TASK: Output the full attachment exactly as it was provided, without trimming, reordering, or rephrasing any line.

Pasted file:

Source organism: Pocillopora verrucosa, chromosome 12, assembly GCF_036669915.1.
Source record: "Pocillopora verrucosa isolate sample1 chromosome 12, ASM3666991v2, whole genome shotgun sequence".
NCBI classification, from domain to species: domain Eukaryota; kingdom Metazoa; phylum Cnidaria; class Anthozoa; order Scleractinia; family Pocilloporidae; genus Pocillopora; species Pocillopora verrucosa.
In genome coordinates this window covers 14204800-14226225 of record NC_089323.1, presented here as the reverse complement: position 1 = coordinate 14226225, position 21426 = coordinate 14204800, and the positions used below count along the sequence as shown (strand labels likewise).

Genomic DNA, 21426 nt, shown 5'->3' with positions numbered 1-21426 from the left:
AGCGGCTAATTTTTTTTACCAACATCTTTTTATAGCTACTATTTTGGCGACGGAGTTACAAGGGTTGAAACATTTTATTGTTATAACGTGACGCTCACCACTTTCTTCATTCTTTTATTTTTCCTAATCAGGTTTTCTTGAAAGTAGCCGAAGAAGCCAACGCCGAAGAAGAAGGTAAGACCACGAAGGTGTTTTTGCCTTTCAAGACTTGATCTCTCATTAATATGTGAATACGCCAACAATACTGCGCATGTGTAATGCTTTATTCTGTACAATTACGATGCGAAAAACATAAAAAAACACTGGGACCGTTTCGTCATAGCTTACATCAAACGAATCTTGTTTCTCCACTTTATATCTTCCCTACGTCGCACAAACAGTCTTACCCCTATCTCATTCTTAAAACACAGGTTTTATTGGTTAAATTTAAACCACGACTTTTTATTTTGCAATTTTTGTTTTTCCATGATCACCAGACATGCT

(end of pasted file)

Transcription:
Source organism: Pocillopora verrucosa, chromosome 12, assembly GCF_036669915.1.
Source record: "Pocillopora verrucosa isolate sample1 chromosome 12, ASM3666991v2, whole genome shotgun sequence".
NCBI classification, from domain to species: domain Eukaryota; kingdom Metazoa; phylum Cnidaria; class Anthozoa; order Scleractinia; family Pocilloporidae; genus Pocillopora; species Pocillopora verrucosa.
In genome coordinates this window covers 14204800-14226225 of record NC_089323.1, presented here as the reverse complement: position 1 = coordinate 14226225, position 21426 = coordinate 14204800, and the positions used below count along the sequence as shown (strand labels likewise).

Genomic DNA, 21426 nt, shown 5'->3' with positions numbered 1-21426 from the left:
AGCGGCTAATTTTTTTTACCAACATCTTTTTATAGCTACTATTTTGGCGACGGAGTTACAAGGGTTGAAACATTTTATTGTTATAACGTGACGCTCACCACTTTCTTCATTCTTTTATTTTTCCTAATCAGGTTTTCTTGAAAGTAGCCGAAGAAGCCAACGCCGAAGAAGAAGGTAAGACCACGAAGGTGTTTTTGCCTTTCAAGACTTGATCTCTCATTAATATGTGAATACGCCAACAATACTGCGCATGTGTAATGCTTTATTCTGTACAATTACGATGCGAAAAACATAAAAAAACACTGGGACCGTTTCGTCATAGCTTACATCAAACGAATCTTGTTTCTCCACTTTATATCTTCCCTACGTCGCACAAACAGTCTTACCCCTATCTCATTCTTAAAACACAGGTTTTATTGGTTAAATTTAAACCACGACTTTTTATTTTGCAATTTTTGTTTTTCCATGATCACCAGACATGCT